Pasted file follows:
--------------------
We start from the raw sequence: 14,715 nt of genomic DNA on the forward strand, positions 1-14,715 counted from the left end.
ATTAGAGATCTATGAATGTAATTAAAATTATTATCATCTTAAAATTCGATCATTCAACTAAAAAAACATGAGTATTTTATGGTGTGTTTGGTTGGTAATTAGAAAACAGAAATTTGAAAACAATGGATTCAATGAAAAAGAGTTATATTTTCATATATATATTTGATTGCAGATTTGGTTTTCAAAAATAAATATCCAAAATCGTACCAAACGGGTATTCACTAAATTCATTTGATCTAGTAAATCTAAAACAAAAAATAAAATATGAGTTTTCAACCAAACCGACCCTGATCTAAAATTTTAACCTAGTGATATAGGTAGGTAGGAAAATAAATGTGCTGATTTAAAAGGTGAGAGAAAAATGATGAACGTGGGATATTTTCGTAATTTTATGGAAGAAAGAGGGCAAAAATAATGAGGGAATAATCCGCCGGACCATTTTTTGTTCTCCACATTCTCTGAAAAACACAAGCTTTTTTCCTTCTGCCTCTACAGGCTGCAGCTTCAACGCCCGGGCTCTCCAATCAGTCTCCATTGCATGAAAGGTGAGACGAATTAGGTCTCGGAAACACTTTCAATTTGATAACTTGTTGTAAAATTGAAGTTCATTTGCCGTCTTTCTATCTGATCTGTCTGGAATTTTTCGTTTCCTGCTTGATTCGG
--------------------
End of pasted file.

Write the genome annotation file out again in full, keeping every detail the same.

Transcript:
We start from the raw sequence: 14,715 nt of genomic DNA on the forward strand, positions 1-14,715 counted from the left end.
ATTAGAGATCTATGAATGTAATTAAAATTATTATCATCTTAAAATTCGATCATTCAACTAAAAAAACATGAGTATTTTATGGTGTGTTTGGTTGGTAATTAGAAAACAGAAATTTGAAAACAATGGATTCAATGAAAAAGAGTTATATTTTCATATATATATTTGATTGCAGATTTGGTTTTCAAAAATAAATATCCAAAATCGTACCAAACGGGTATTCACTAAATTCATTTGATCTAGTAAATCTAAAACAAAAAATAAAATATGAGTTTTCAACCAAACCGACCCTGATCTAAAATTTTAACCTAGTGATATAGGTAGGTAGGAAAATAAATGTGCTGATTTAAAAGGTGAGAGAAAAATGATGAACGTGGGATATTTTCGTAATTTTATGGAAGAAAGAGGGCAAAAATAATGAGGGAATAATCCGCCGGACCATTTTTTGTTCTCCACATTCTCTGAAAAACACAAGCTTTTTTCCTTCTGCCTCTACAGGCTGCAGCTTCAACGCCCGGGCTCTCCAATCAGTCTCCATTGCATGAAAGGTGAGACGAATTAGGTCTCGGAAACACTTTCAATTTGATAACTTGTTGTAAAATTGAAGTTCATTTGCCGTCTTTCTATCTGATCTGTCTGGAATTTTTCGTTTCCTGCTTGATTCGG